One of the most important aspects of jury selection is finding jurors who have realistic expectations. If you’re someone who needs a surveillance video from the crime scene before you can be certain about what happened at the time of the murder, you’re not going to be selected for any of my cases. None of the murders I work were recorded on tape. If your someone who thinks that CSI technology should provide us with DNA from every available surface at the crime scene, even years after the murder occurred, you’re not going to be selected as a juror either. There’s a vast difference between the CSI technology portrayed on television shows and the CSI technology available in real life homicide investigations. In short, if your evidential expectations are too high, prosecutors are going to excuse you from jury service. Unrealistic expectations can keep you from discovering the truth. If you can’t get comfortable with the investigative, scientific and evidential limits that are part of every criminal case, you’ll never have evidential certainty about anything. All cases involve unanswered questions; each of us needs to deal with this reality unless we are prepared to be paralyzed by doubt at every turn.
I’ve seen unreasonable expectations impact the way people view the New Testament. Bart Ehrman clearly held a view of Biblical inerrancy that crippled his opinion of the Gospels once he discovered the presence of textual variants. As an atheist coming to the text for the very first time, I reacted very differently to the alleged “contradictions” I saw in the Gospel accounts and to the discovery of scribal insertions and variants. I had already been working criminal investigations for many years and understood the nature of eyewitness accounts. I knew that witnesses seldom agreed on details of the same crime, that witnesses could be wrong about a particular detail yet still considered reliable by a jury or a judge, and that juries could arrive at proper conclusions with less than complete information. In other words, my initial evidential expectations were appropriately modest. I didn’t expect perfection and I didn’t require it. Instead, I was concerned about reliability and I understood that dependability was not reliant on perfection.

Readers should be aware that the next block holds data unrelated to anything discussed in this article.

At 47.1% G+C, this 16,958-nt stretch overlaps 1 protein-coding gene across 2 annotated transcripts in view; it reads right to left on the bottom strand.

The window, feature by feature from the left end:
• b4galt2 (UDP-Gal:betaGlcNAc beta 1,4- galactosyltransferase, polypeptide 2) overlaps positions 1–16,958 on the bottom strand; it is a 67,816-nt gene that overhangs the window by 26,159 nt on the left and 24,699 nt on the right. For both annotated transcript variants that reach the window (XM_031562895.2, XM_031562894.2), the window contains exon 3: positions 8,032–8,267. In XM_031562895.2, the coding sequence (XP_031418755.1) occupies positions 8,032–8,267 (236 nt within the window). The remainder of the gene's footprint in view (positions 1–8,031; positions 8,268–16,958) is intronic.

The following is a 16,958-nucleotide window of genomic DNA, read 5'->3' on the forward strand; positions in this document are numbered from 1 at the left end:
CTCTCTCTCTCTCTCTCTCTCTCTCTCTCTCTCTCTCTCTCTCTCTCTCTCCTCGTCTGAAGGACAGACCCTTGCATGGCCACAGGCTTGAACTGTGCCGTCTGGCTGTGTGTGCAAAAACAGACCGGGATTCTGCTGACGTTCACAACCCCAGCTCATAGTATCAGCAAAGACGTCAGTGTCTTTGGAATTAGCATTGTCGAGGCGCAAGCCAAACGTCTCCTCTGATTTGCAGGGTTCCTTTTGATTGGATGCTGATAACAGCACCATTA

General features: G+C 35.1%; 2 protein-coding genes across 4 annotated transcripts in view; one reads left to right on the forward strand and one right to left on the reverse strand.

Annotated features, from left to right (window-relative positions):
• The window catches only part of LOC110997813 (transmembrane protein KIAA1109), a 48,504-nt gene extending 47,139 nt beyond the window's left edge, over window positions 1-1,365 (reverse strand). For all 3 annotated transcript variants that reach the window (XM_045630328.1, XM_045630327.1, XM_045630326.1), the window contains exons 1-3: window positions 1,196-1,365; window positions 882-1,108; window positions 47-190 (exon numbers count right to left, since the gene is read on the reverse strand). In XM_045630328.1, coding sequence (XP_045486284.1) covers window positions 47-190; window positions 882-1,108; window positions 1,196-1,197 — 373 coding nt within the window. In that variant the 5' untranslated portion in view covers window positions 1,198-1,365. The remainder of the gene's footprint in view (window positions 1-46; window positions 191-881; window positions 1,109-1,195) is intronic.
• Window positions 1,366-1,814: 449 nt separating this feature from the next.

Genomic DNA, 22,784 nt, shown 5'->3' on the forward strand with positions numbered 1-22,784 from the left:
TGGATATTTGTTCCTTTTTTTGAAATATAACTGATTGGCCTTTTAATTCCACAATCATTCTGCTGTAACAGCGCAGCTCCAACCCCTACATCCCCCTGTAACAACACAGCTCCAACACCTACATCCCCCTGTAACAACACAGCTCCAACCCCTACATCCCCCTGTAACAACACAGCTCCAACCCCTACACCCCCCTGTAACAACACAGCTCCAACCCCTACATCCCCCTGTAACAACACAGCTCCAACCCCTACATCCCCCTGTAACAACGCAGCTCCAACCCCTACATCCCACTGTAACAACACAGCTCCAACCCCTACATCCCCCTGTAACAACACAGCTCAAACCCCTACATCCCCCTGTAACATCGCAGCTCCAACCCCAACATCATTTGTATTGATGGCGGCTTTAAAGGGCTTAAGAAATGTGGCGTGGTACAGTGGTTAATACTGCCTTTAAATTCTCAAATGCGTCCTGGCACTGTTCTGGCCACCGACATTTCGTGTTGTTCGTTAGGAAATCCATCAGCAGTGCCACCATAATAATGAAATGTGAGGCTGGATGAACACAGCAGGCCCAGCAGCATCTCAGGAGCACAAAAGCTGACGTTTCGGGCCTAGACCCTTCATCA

There are dangerous presuppositions that hinder investigations. My personal, dangerous presupposition was philosophical naturalism. It prevented me from exploring any reasonable explanation that might include a supernatural cause. But there’s another dangerous presupposition that many of us take for granted, and it’s just a debilitating as philosophical naturalism. We have to be careful to avoid “evidential perfectionism”. No worldview can answer every important question; no worldview is evidentially perfect. As an atheist, I could not account for the beginning of space, time and matter or the appearance of life from inanimate materials, yet I was comfortable in spite of these unanswered questions and absence of evidence. Now, as a Christian Case Maker, I recognize that it’s important to help people understand more than the nature of the evidence for the Christian Worldview. We have to first help people understand the rules that govern this evidence. It’s not about what to think, it’s about how to think. That’s why it’s important for us to help people understand that they cannot expect evidential perfection in the cases we make for theism or Christianity. There’s a reason why the standard of proof (the SOP) in criminal cases is “beyond a reasonable doubt” and not “beyond a possible doubt”. We can be certain about our conclusions, even though we have less than a perfect collection of evidence. We simply have to begin by reigning in our perfectionist presuppositions.